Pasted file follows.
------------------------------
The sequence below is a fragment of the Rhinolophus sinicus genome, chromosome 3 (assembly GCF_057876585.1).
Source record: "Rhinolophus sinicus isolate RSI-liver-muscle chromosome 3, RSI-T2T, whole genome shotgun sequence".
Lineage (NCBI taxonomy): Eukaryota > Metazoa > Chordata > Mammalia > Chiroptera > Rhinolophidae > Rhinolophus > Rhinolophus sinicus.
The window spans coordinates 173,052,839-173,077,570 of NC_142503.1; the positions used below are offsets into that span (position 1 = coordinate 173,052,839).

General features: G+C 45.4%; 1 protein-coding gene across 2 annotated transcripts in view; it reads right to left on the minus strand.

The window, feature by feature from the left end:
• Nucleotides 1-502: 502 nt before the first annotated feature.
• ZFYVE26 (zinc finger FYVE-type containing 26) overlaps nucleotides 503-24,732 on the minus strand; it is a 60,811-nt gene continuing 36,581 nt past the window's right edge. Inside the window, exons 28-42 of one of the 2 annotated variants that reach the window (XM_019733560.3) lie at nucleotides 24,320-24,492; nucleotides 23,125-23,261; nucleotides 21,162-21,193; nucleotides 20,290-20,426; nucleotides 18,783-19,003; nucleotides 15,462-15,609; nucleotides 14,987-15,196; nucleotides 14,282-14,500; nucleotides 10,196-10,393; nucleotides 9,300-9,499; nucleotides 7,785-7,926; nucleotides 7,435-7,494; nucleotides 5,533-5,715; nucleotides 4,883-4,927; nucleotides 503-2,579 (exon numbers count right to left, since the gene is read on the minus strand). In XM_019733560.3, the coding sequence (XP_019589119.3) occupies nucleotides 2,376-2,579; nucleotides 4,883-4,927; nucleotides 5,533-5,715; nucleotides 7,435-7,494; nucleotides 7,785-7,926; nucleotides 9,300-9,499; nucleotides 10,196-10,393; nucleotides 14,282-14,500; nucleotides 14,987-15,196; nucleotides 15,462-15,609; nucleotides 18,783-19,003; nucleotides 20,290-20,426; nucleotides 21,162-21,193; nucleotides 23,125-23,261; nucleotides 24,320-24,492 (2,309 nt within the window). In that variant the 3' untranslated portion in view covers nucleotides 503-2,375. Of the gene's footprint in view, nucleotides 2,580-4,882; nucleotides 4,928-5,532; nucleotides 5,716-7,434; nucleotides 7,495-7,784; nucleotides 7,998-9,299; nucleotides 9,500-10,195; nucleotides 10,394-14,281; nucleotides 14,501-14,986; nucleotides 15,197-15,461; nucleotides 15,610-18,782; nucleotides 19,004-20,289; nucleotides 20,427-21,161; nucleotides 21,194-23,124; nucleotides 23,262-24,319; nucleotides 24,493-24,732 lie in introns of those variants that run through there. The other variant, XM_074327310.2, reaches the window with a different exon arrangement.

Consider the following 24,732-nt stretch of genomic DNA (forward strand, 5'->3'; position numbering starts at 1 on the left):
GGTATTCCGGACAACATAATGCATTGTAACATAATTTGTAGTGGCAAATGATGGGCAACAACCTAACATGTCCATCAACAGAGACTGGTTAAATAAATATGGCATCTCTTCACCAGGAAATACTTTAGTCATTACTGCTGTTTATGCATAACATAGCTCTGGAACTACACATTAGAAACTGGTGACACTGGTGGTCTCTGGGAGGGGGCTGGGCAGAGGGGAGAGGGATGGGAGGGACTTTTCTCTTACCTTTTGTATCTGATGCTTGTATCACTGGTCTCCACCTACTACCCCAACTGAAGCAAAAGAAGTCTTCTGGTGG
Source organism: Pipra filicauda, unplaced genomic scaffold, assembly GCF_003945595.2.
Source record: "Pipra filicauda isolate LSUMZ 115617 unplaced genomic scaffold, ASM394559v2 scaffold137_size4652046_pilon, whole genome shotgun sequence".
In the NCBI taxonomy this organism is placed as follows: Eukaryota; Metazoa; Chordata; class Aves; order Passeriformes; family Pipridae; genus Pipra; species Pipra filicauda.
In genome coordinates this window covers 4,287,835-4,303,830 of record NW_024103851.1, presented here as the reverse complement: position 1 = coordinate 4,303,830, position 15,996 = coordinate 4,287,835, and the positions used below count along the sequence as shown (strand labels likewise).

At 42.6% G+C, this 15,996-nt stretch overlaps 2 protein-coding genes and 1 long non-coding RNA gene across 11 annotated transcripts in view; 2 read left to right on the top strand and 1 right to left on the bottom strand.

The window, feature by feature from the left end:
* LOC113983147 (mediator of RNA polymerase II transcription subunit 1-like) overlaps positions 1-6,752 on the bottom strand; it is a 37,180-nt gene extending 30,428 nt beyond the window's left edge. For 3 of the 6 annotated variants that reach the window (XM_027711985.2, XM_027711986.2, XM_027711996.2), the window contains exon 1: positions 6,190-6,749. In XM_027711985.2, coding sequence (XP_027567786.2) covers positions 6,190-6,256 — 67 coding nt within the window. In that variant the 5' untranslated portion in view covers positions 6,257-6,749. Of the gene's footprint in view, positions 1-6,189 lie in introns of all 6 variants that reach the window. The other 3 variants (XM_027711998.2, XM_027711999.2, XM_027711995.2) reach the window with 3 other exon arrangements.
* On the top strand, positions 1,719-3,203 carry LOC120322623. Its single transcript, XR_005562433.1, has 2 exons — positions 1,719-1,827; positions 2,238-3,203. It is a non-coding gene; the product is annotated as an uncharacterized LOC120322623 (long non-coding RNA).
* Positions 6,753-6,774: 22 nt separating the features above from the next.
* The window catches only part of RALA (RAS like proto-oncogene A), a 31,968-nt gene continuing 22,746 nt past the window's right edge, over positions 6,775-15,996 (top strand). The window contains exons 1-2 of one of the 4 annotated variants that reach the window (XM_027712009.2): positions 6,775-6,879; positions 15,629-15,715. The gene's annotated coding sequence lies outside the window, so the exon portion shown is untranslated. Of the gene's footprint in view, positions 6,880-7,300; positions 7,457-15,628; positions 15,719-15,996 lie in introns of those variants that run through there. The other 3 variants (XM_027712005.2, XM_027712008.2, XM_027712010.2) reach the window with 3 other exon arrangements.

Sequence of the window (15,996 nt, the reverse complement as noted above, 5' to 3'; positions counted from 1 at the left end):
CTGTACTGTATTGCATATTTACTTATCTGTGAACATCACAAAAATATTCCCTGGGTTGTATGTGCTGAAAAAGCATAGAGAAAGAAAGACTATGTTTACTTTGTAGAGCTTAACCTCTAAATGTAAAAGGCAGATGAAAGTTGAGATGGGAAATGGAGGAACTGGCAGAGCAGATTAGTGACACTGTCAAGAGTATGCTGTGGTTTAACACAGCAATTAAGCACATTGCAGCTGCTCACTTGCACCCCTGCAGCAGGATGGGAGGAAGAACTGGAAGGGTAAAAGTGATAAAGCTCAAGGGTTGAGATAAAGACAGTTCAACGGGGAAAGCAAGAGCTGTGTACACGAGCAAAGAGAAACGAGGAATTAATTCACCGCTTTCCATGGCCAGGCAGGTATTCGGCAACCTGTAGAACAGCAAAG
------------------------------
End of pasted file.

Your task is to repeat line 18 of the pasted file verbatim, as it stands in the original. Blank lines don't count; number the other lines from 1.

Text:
* On the top strand, positions 1,719-3,203 carry LOC120322623. Its single transcript, XR_005562433.1, has 2 exons — positions 1,719-1,827; positions 2,238-3,203. It is a non-coding gene; the product is annotated as an uncharacterized LOC120322623 (long non-coding RNA).